Death by Naughtiness: Euthanasia of Dogs with Behavioral Problems

Recently it has come to my attention that euthanasia for behavioral problems in dogs seems to be on the rise in my area. However, when I looked into who was making the call, I was disappointed and alarmed. It appears that trainers have taken to recommending euthanasia over the phone for dogs they haven’t seen in person – and people are following their advice.

Many of these dogs sadly could have been helped or worse, might have been displaying behaviors that were normal and were wrongly “diagnosed” over the phone.

There are many reasons that I find this behavior unethical on the part of the trainers. However, no regulations are stopping them from sending a dog they have never seen or trained to its death.

If I believe a case is outside of my ability, my first move is to refer the person out to a vet behaviorist or trainer who is more equipped for the job. Sometimes putting your pride aside and getting the owner and dog the help they need is most ethical and appropriate choice you can make as a professional trainer. Suggesting euthanasia because a dog is outside of your skill level isn’t okay.

Owners should be receiving recommendations from their vet and vet behaviorist, if possible, on whether or not peaceful euthanasia is the kindest option. Our job as trainers is to recommend that discussion with a vet or vet behaviorist once we have decided it is outside of the scope of training in our professional opinion.

Training doesn’t fix every reason for behavioral problems in dogs. Sometimes medication or medical treatment will be required for the dog to improve and trainers don’t have the education or ability to make that call.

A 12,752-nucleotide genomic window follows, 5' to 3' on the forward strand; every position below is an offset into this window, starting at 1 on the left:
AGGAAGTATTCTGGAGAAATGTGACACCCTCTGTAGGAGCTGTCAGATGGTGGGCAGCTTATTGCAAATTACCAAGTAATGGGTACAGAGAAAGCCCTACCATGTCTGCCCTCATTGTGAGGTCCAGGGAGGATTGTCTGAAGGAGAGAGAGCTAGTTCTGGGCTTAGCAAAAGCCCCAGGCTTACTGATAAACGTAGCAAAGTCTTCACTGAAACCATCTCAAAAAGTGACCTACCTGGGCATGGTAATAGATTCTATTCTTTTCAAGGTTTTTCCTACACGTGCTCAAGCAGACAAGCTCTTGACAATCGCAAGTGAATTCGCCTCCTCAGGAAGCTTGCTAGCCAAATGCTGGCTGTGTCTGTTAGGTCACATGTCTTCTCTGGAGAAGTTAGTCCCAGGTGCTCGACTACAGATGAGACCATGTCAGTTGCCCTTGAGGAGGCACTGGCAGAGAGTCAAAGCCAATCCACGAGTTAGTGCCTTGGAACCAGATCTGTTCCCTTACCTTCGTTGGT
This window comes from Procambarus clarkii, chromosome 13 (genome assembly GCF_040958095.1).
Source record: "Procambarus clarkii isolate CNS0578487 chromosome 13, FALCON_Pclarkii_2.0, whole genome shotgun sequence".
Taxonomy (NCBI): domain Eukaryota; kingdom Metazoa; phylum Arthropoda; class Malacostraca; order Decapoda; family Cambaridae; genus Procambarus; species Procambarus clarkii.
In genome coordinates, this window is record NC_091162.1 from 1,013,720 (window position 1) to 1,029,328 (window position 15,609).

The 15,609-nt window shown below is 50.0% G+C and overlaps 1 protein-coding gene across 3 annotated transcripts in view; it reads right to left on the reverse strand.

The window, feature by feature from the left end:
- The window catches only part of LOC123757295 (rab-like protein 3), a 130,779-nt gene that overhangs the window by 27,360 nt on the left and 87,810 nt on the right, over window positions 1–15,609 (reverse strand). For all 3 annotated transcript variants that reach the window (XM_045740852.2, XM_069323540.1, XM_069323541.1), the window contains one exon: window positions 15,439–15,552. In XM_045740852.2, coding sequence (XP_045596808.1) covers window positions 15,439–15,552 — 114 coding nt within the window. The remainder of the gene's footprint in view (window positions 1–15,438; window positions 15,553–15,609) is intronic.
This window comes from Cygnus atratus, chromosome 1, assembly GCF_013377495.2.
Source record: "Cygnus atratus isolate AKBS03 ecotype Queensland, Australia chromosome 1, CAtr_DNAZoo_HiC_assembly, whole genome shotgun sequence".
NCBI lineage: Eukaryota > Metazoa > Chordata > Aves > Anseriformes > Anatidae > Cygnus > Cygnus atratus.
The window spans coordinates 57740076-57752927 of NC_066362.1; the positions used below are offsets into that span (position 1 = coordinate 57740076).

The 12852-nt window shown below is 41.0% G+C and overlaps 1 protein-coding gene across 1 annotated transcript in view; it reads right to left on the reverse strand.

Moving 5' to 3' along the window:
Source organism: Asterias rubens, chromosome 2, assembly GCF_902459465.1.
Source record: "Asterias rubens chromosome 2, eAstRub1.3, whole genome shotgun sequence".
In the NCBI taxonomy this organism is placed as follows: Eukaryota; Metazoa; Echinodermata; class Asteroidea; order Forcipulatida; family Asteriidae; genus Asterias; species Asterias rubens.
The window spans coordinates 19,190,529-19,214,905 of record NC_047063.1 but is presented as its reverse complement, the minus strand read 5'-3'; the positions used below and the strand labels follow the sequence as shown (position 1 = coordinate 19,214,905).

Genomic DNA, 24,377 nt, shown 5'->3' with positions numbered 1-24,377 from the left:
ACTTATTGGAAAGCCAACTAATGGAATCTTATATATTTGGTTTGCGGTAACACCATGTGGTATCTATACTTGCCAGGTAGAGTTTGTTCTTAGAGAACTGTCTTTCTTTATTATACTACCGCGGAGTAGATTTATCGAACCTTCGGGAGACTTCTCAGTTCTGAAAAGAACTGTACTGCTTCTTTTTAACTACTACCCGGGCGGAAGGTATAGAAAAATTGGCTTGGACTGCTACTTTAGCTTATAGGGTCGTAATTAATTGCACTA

So, I beg owners that are considering euthanasia at the suggestion of a trainer, whether it be the “best” trainer in your area or not, seek a second opinion from someone with a higher education. Another opinion is of particular importance if the trainer has never seen your dog in person. Owner descriptions of behavioral problems can be misleading, and videos only show us a snippet of the problem. There is simply no way to make an educated decision on whether a dog should or should not be euthanized based on such little information.

Some statistics claim out of 2,493 dogs, 23.6% were euthanized for behavior problems (Mikkelsen, J. & J.D. Lund, 1999). Another group of statistics stating 29.7% out of 290 dogs (Malm, K., 2001) were also euthanized for behavior problems. It makes me wonder out of that nearly 30%, how many of those dogs could be helped if trainers followed more ethical protocols before suggesting euthanasia?


Mikkelsen, J. & J.D. Lund (1999): Euthanasia of dogs because of behavioural problems. An epidemiological study on euthanasia of dogs in Denmark – with particular reference to aggression problems. Dansk Veterinærtidsskrift 82: pp.474-479

Malm, K. (2001): Problembeteende hos hundar – en inventering. Forskningsrapport. Djursjukhuset i Skara, SLU, Sweden